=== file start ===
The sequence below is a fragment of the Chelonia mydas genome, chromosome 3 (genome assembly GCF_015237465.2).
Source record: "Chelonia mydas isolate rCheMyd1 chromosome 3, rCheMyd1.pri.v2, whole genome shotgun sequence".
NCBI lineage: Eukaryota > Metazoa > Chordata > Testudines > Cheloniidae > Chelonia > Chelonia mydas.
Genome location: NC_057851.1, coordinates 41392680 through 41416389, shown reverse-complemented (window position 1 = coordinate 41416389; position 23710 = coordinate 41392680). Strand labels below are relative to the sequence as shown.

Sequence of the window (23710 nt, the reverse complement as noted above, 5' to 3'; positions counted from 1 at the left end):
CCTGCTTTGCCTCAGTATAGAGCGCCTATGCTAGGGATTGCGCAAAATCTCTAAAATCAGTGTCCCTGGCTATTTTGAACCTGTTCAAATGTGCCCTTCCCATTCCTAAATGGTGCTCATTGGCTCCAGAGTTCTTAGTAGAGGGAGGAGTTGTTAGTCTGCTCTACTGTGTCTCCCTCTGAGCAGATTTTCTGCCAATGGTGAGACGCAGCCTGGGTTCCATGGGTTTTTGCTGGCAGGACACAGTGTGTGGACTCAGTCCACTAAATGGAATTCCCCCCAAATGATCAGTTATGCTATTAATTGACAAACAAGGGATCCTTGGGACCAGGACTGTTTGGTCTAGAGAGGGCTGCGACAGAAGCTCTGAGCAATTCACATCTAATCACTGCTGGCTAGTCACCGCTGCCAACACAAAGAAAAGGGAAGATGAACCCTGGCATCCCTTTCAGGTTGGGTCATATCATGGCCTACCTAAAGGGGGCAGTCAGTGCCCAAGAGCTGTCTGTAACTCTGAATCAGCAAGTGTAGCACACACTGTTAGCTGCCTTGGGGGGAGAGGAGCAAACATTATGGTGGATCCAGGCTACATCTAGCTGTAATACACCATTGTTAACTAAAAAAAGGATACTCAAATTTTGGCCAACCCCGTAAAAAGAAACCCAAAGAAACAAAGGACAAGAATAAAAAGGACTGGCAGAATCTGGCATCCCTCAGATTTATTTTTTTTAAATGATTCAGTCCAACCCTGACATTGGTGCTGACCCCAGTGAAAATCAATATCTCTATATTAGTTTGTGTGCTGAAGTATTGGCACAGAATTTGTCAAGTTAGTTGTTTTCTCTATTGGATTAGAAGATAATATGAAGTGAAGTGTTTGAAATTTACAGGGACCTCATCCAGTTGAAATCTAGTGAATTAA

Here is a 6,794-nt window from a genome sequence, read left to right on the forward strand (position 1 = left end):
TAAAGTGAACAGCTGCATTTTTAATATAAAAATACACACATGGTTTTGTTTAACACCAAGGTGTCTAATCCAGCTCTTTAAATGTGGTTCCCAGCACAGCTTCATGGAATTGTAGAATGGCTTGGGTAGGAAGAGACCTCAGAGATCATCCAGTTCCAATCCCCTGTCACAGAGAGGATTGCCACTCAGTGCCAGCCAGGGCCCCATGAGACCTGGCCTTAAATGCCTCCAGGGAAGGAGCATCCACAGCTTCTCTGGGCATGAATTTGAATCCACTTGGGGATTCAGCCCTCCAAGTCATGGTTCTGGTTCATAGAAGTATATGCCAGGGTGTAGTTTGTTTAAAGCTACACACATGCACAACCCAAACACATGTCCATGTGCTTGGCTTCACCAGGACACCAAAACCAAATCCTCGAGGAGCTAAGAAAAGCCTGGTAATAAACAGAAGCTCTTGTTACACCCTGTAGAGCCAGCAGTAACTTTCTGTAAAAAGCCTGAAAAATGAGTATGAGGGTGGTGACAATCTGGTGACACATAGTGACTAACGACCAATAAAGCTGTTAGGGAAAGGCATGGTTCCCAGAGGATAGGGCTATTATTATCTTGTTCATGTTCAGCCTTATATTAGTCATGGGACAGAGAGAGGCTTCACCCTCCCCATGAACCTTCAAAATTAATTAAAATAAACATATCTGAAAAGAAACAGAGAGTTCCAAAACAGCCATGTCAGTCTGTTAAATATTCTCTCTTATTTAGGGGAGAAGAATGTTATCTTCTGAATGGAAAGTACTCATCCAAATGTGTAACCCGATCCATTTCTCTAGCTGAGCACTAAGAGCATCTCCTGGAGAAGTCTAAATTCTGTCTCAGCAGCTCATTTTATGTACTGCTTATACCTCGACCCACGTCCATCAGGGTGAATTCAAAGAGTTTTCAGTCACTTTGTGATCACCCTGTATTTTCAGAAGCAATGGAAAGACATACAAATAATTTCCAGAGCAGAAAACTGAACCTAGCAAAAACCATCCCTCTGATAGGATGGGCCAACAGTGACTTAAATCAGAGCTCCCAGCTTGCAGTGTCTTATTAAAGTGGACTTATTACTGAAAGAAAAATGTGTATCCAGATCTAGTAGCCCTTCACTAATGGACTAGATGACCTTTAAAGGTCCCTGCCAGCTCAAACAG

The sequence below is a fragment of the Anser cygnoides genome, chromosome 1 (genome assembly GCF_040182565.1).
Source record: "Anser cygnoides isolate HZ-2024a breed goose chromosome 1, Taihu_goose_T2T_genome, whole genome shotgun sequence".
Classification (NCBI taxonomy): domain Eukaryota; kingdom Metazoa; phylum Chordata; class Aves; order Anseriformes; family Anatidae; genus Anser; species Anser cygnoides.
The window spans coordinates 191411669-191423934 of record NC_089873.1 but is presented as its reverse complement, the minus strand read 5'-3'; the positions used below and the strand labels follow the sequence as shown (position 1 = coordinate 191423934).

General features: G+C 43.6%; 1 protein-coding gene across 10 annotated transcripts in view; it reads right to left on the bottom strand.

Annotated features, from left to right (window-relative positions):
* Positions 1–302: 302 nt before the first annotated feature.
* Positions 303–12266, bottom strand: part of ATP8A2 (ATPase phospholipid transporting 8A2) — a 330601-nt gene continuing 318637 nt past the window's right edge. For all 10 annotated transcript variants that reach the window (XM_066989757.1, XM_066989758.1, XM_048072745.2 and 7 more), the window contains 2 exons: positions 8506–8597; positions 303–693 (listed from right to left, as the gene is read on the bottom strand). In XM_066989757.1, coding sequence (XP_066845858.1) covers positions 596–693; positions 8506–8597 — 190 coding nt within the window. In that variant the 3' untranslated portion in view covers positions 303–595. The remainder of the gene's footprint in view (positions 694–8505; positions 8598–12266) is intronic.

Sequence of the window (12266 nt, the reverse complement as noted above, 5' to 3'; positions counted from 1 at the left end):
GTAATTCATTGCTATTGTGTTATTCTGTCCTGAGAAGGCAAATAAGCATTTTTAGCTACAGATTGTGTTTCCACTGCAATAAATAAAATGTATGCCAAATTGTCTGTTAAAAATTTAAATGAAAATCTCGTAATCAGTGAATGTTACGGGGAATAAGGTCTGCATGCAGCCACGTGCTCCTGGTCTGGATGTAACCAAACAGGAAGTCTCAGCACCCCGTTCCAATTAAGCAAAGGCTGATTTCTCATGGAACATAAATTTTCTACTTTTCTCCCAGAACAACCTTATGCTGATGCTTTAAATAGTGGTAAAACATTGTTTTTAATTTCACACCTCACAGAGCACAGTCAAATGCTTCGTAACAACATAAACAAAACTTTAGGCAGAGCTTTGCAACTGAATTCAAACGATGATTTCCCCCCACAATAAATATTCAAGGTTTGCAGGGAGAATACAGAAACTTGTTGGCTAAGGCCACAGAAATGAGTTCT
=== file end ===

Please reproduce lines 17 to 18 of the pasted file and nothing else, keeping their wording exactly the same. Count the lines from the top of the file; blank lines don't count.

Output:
Sequence of the window (12266 nt, the reverse complement as noted above, 5' to 3'; positions counted from 1 at the left end):
GTAATTCATTGCTATTGTGTTATTCTGTCCTGAGAAGGCAAATAAGCATTTTTAGCTACAGATTGTGTTTCCACTGCAATAAATAAAATGTATGCCAAATTGTCTGTTAAAAATTTAAATGAAAATCTCGTAATCAGTGAATGTTACGGGGAATAAGGTCTGCATGCAGCCACGTGCTCCTGGTCTGGATGTAACCAAACAGGAAGTCTCAGCACCCCGTTCCAATTAAGCAAAGGCTGATTTCTCATGGAACATAAATTTTCTACTTTTCTCCCAGAACAACCTTATGCTGATGCTTTAAATAGTGGTAAAACATTGTTTTTAATTTCACACCTCACAGAGCACAGTCAAATGCTTCGTAACAACATAAACAAAACTTTAGGCAGAGCTTTGCAACTGAATTCAAACGATGATTTCCCCCCACAATAAATATTCAAGGTTTGCAGGGAGAATACAGAAACTTGTTGGCTAAGGCCACAGAAATGAGTTCT